UNIVERSITY PARK, Pa. — At the recent 4-H STEM Symposium in Pittsburgh, more than 100 STEM youth educators and volunteers from across the nation gathered to collaborate, learn and generate new ideas for teaching science, technology, engineering and math. Ronak Suchindra, a 4-H STEM ambassador for Pennsylvania and native of Chester County, took the stage to share his perspective on 4-H and STEM.
Suchindra became involved in 4-H at age 8 through a robotics summer camp taught by 4-H educators with Penn State Extension. Now 15, Suchindra said 4-H helped him find an outlet for his passions. In addition to his position as a 4-H STEM ambassador, he serves as a 4-H computer science ambassador, participates in robotics competitions, mentors his sister’s robotics team and acts as treasurer of the Chester County 4-H teen council.
Suchindra’s presentation to the 4-H STEM Symposium took the form of a fireside chat. A moderator asked Suchindra about his 4-H story, his experience with STEM and how he thinks more kids can get involved. Suchindra discussed a nonprofit organization he founded during the pandemic called Kids Connect.
“When schools shut down and kids were without education and enrichment, I wanted to find a solution,” he said.
Using Zoom, Kids Connect allows older kids to teach younger children various STEM skills through coding, crafting, origami and other activities. Since its inception in March 2020, the learning platform has racked up more than 8,000 interaction hours with 3,000 students joining from around the world. An expansion into schools, libraries and other organizations is underway.
“This initiative not only engages youth in educational activities but also connects them with others who have similar passions, forming friendships,” Suchindra said. “If anyone is interested in participating in our workshops or volunteering to teach, we would love to have them on board.”
Toni Stuetz, 4-H extension educator in Chester County, has known Suchindra and his family for five years. “I’m proud of him,” she said. “He’s a freshman in high school — the things he does are unbelievable. And he’s very genuine. I wish we could clone him into a million kids.”
At the conference, Suchindra participated in workshops and met with 4-H educators from around the country. “Seeing their curriculum and ideas was really enlightening,” he said. “And it’s always great to be able to share my perspective on youth helping other youth in STEM.”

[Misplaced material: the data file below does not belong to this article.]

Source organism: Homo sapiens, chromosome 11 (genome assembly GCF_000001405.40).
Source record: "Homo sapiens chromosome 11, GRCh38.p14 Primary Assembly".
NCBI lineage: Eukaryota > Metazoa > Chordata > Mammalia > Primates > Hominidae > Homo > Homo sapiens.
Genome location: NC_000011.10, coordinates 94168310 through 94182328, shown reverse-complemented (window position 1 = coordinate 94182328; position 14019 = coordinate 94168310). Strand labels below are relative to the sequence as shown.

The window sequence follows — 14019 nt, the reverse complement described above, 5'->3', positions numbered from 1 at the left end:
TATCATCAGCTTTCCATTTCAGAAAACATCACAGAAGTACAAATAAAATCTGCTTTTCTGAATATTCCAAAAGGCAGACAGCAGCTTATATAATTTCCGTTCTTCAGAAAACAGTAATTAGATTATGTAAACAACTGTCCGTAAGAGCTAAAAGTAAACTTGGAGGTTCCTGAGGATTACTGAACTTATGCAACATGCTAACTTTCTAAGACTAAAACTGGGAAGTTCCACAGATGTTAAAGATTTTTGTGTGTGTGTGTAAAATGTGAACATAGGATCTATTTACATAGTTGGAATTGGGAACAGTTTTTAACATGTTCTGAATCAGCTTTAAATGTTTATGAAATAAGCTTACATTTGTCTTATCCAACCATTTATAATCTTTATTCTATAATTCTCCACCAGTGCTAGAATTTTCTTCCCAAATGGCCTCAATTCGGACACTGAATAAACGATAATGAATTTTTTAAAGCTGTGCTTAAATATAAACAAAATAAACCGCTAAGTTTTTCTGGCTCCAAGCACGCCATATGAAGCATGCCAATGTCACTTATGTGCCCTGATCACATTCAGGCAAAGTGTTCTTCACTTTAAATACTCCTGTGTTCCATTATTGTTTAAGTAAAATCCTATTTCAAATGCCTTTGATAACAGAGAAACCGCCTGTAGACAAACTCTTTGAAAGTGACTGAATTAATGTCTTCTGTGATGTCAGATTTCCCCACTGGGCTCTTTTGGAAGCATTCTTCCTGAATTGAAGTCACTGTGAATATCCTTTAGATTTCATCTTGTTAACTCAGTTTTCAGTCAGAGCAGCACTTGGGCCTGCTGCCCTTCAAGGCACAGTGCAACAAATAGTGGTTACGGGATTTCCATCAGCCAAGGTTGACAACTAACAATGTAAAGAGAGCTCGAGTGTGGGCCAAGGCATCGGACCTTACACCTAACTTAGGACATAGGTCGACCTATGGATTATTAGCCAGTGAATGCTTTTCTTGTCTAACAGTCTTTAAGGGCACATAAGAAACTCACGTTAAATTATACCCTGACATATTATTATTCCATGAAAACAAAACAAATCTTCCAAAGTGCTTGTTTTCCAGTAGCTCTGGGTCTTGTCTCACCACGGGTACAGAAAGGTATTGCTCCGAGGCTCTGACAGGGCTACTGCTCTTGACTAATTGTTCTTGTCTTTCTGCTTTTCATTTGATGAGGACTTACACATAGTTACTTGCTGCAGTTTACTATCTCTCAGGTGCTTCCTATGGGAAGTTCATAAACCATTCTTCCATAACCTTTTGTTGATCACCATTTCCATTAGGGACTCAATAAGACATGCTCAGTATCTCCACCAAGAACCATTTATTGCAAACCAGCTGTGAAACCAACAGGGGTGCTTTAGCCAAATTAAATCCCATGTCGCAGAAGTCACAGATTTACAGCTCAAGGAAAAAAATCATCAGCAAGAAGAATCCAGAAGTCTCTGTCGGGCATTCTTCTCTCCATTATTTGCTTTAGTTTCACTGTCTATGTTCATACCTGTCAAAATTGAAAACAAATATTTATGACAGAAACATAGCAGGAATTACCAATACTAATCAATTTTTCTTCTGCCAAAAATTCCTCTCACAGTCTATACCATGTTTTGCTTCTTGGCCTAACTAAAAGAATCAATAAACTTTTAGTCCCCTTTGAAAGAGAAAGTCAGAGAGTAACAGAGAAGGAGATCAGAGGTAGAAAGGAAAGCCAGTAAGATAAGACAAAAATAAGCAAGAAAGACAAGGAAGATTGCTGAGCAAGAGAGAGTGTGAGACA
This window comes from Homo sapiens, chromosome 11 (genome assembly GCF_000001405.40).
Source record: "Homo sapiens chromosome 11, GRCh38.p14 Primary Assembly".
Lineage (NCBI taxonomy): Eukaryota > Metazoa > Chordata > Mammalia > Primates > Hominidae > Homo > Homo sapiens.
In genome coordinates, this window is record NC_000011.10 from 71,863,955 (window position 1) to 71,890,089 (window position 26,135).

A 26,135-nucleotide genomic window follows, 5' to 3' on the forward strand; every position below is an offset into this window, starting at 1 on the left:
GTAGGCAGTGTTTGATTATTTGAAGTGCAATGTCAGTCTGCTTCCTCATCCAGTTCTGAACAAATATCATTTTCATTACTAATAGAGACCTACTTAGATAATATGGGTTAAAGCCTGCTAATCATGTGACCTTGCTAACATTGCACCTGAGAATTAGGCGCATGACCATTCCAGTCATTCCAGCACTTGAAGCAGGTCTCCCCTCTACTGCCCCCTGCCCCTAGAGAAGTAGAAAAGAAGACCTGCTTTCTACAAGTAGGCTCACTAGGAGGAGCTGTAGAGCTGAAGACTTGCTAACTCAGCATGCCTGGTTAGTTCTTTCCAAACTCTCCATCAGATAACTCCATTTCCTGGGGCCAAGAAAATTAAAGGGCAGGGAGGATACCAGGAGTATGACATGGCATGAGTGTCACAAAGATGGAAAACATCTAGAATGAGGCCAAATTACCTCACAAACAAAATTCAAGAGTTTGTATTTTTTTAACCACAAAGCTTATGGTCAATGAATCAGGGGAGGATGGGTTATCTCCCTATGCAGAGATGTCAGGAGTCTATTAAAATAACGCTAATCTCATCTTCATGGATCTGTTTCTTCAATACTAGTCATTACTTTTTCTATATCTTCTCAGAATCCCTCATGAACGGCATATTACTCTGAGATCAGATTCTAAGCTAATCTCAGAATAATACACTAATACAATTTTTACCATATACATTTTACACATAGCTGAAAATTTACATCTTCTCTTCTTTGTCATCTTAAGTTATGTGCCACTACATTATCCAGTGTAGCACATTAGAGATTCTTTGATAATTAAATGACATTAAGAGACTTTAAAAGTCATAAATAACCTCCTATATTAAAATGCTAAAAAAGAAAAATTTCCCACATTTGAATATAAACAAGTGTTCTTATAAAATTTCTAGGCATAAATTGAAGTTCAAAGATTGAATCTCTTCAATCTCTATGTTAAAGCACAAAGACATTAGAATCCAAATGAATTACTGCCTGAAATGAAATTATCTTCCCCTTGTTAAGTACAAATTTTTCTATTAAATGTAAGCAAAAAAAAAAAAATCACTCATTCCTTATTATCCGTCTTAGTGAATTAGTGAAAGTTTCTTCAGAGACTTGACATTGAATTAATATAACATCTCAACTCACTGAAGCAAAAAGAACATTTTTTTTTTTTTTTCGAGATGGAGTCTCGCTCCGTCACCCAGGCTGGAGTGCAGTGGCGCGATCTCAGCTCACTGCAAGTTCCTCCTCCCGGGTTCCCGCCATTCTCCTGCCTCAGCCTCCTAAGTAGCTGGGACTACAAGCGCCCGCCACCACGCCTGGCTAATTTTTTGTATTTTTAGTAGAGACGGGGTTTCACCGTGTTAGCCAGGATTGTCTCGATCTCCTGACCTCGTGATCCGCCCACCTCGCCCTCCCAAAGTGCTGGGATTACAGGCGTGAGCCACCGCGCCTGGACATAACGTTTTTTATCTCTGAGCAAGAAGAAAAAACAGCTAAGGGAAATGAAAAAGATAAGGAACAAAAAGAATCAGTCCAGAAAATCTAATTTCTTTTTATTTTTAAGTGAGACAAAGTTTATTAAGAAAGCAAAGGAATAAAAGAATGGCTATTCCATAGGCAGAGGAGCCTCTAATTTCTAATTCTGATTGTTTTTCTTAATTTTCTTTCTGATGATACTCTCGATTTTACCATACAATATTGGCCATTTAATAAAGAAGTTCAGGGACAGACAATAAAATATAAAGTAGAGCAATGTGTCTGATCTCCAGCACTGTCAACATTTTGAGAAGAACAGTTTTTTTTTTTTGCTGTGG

Suchindra attended a workshop about the use of digital technology in art. Another workshop looked at the role of drones in automating tasks. Suchindra was fascinated by how STEM can engage kids of many different interests — art, engineering, medicine. “All these different fields tie back to STEM,” he said.
Stuetz pointed out that 4-H encompasses more than the animal science element that often jumps to mind. “We’re more than raising and showing an animal,” she said.
4-H’ers can learn about computer coding, robotics, outer space, rockets and many other STEM topics. In Stuetz’s after-school 4-H STEM club, kids learn about kitchen chemistry and the science behind recipes.
“When we were cooking, they thought they were getting a day away from science, technology and math,” Stuetz said. “And I said, ‘Oh no, it’s all here!’”
Patty Anderson, area 4-H youth development educator, emphasized the importance of STEM to future careers. “These technologies are not going away,” she said. “Supporting these efforts are going to be very important in the big picture for all of us.”
The 4-H STEM ambassadorship is aimed at growing STEM opportunities around the state. Ambassadors promote STEM and share ideas for workshops.
“I saw the application for the STEM ambassadorship, and it aligned with what I believed in, which was empowering youth with STEM skills and giving them the tools and resources that they need to create their own future-ready workforce,” Suchindra said.
Currently, STEM ambassadors are preparing for this year’s National Science Challenge and working to develop programs around the state to help kids take on the challenge. When the topic is released in July, Anderson encourages students to reach out to the 4-H extension educators in their counties for more information and to start planning their projects.
“STEM really connects to everything,” Suchindra said. “You can connect STEM to the medical field. You can connect it to agriculture. You can connect it to aerospace. STEM is the future, so it’s important that we teach kids now.”
Administered in Pennsylvania by Penn State Extension, 4-H is a community of more than 6 million young people across America learning leadership, citizenship and life skills. Penn State Extension 4-H youth development educators in all 67 counties administer local 4-H programs through nonformal education and outreach. More information about Pennsylvania 4-H and local county programs is available on the Penn State Extension website at https://extension.psu.edu/
–Alexandra McLaughlin, Penn State University